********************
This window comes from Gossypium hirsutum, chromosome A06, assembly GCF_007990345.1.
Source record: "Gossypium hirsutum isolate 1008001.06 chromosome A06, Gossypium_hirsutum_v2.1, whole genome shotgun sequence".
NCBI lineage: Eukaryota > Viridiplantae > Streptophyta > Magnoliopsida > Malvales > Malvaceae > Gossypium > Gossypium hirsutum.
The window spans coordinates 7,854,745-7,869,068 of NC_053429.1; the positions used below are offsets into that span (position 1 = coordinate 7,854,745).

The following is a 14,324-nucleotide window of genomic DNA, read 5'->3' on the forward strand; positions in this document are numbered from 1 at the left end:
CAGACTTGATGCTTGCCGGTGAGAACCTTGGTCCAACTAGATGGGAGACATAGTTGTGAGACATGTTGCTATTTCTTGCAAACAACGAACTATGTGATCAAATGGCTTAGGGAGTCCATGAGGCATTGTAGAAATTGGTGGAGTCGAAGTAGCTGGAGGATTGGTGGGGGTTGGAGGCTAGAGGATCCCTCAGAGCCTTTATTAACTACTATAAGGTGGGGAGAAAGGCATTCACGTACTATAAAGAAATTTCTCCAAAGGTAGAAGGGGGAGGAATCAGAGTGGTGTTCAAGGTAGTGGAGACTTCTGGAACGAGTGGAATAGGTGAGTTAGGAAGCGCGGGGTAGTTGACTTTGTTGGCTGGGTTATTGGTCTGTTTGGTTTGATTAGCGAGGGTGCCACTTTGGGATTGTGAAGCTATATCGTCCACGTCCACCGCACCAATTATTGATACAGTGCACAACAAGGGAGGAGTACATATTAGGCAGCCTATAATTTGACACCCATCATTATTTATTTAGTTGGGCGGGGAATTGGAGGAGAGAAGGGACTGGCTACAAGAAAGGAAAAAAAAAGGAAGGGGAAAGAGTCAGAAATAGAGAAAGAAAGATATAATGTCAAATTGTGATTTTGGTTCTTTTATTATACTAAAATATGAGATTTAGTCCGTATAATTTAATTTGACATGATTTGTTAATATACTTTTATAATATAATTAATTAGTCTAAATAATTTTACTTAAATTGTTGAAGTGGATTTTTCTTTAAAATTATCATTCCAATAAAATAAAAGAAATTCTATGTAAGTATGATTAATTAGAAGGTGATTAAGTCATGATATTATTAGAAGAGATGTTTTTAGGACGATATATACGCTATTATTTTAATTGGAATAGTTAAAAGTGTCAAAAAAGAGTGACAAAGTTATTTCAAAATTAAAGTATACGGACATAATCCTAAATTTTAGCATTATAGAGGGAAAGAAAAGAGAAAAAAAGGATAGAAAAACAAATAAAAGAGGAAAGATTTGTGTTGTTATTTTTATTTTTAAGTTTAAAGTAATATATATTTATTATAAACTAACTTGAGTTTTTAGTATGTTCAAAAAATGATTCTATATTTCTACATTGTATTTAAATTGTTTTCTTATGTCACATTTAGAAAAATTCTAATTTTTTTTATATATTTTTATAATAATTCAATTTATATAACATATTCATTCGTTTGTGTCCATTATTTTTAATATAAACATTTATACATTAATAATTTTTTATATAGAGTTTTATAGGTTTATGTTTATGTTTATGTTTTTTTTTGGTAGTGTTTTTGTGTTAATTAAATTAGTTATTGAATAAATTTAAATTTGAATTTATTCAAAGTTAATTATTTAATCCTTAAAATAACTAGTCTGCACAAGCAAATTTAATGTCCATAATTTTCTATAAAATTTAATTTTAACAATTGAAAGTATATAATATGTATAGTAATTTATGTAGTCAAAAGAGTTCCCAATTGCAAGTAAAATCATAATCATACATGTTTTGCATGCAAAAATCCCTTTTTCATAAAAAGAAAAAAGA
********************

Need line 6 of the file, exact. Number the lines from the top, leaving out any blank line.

CAGACTTGATGCTTGCCGGTGAGAACCTTGGTCCAACTAGATGGGAGACATAGTTGTGAGACATGTTGCTATTTCTTGCAAACAACGAACTATGTGATCAAATGGCTTAGGGAGTCCATGAGGCATTGTAGAAATTGGTGGAGTCGAAGTAGCTGGAGGATTGGTGGGGGTTGGAGGCTAGAGGATCCCTCAGAGCCTTTATTAACTACTATAAGGTGGGGAGAAAGGCATTCACGTACTATAAAGAAATTTCTCCAAAGGTAGAAGGGGGAGGAATCAGAGTGGTGTTCAAGGTAGTGGAGACTTCTGGAACGAGTGGAATAGGTGAGTTAGGAAGCGCGGGGTAGTTGACTTTGTTGGCTGGGTTATTGGTCTGTTTGGTTTGATTAGCGAGGGTGCCACTTTGGGATTGTGAAGCTATATCGTCCACGTCCACCGCACCAATTATTGATACAGTGCACAACAAGGGAGGAGTACATATTAGGCAGCCTATAATTTGACACCCATCATTATTTATTTAGTTGGGCGGGGAATTGGAGGAGAGAAGGGACTGGCTACAAGAAAGGAAAAAAAAAGGAAGGGGAAAGAGTCAGAAATAGAGAAAGAAAGATATAATGTCAAATTGTGATTTTGGTTCTTTTATTATACTAAAATATGAGATTTAGTCCGTATAATTTAATTTGACATGATTTGTTAATATACTTTTATAATATAATTAATTAGTCTAAATAATTTTACTTAAATTGTTGAAGTGGATTTTTCTTTAAAATTATCATTCCAATAAAATAAAAGAAATTCTATGTAAGTATGATTAATTAGAAGGTGATTAAGTCATGATATTATTAGAAGAGATGTTTTTAGGACGATATATACGCTATTATTTTAATTGGAATAGTTAAAAGTGTCAAAAAAGAGTGACAAAGTTATTTCAAAATTAAAGTATACGGACATAATCCTAAATTTTAGCATTATAGAGGGAAAGAAAAGAGAAAAAAAGGATAGAAAAACAAATAAAAGAGGAAAGATTTGTGTTGTTATTTTTATTTTTAAGTTTAAAGTAATATATATTTATTATAAACTAACTTGAGTTTTTAGTATGTTCAAAAAATGATTCTATATTTCTACATTGTATTTAAATTGTTTTCTTATGTCACATTTAGAAAAATTCTAATTTTTTTTATATATTTTTATAATAATTCAATTTATATAACATATTCATTCGTTTGTGTCCATTATTTTTAATATAAACATTTATACATTAATAATTTTTTATATAGAGTTTTATAGGTTTATGTTTATGTTTATGTTTTTTTTTGGTAGTGTTTTTGTGTTAATTAAATTAGTTATTGAATAAATTTAAATTTGAATTTATTCAAAGTTAATTATTTAATCCTTAAAATAACTAGTCTGCACAAGCAAATTTAATGTCCATAATTTTCTATAAAATTTAATTTTAACAATTGAAAGTATATAATATGTATAGTAATTTATGTAGTCAAAAGAGTTCCCAATTGCAAGTAAAATCATAATCATACATGTTTTGCATGCAAAAATCCCTTTTTCATAAAAAGAAAAAAGA